Published in the ANU ‘Environment and Sustainability Fenner Research Highlights’, 2011.
Bushfires are a natural part of the environment. They have a positive impact on many ecosystems, with plants having evolved to regenerate and reproduce around fire events. However, bushfires can also destroy homes and result in the loss of life. As human population density increases and extreme fire weather becomes more frequent, these threats will intensify in the future.
Dr Geoff Cary, who leads an international consortium of bushfire computer modellers, is looking at the impacts of fire around the world. Cary says that whilst studies show that weather conditions play the greatest role in the spread of fire, land management techniques, such as vegetation thinning and prescribed burning to reduce bushfire fuel loads, have the ability to save both homes and lives.
“Using computer fire simulations we’ve shown that the extent of bushfires adjacent to human populations can be reduced with targeted land management. We found that the most effective way to do this is by reducing bushfire fuel loads at the edge of fire prone areas, which is often where houses are built,” explains Cary.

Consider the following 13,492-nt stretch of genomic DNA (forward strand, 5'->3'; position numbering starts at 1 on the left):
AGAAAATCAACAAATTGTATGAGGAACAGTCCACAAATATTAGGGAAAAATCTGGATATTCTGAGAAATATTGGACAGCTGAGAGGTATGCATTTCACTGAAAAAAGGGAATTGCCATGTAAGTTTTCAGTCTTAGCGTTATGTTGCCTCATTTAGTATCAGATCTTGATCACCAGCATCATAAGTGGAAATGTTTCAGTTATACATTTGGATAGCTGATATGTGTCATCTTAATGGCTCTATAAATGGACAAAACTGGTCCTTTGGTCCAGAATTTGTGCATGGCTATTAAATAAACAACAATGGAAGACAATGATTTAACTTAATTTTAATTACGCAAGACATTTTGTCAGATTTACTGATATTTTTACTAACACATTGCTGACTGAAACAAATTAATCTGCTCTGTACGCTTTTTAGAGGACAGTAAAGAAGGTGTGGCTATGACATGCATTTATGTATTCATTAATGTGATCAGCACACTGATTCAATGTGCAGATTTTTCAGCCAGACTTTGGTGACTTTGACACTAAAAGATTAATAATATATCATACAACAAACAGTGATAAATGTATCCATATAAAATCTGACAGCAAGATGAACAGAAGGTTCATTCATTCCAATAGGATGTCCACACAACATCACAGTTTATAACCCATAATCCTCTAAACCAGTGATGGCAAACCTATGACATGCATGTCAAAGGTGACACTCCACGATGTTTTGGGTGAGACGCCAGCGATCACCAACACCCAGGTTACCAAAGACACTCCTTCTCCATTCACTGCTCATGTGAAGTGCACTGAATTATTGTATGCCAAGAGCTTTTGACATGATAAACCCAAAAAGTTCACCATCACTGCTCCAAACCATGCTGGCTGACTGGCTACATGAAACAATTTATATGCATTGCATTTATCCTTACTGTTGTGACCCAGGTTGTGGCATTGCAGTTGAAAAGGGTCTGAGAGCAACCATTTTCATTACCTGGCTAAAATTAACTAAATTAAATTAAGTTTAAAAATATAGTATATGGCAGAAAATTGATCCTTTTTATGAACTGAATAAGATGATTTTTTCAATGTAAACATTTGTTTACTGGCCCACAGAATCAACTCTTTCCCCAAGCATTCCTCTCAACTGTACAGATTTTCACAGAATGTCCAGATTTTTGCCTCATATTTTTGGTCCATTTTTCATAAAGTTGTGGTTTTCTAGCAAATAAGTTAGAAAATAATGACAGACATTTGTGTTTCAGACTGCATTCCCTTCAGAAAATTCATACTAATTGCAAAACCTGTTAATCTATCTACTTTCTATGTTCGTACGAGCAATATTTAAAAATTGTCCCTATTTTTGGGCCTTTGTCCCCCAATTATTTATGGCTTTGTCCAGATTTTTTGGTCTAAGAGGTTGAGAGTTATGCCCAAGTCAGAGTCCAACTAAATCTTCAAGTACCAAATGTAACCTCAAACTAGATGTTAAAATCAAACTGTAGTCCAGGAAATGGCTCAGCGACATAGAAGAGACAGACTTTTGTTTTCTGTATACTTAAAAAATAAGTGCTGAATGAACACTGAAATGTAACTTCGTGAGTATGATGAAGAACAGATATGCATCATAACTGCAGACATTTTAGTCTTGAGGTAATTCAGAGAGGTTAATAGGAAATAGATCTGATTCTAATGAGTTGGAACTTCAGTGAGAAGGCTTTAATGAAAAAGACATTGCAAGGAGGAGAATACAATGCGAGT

These findings are reinforced by the research of Dr Phil Gibbons. Gibbons and his team are studying how different land management practices provided varying levels of protection to homes during the Black Saturday bushfires of 2009. “The Black Saturday bushfires were the most devastating fires in Australia’s history, destroying 2133 homes and resulting in 173 deaths.”
Gibbons’ team compared detailed before-and-after satellite images of more than 500 homes affected by the Black Saturday bushfires, a third of which were destroyed. “We found that clearing trees and shrubs within 40 metres of houses was the most effective form of fuel reduction to save homes,” Gibbons explained. “This was more than twice as effective as prescribed burning.”
Cary and Gibbons’ research has had immediate impact in government policy with the Victorian Premier stating that the findings would be considered for incorporation into future policy. “More than 70 per cent of the people who died in the Black Saturday bushfires died within or around their home,” Cary noted. “If we can develop policy that saves homes, we will be saving lives.”
For further information see: http://fennerschool.anu.edu.au/research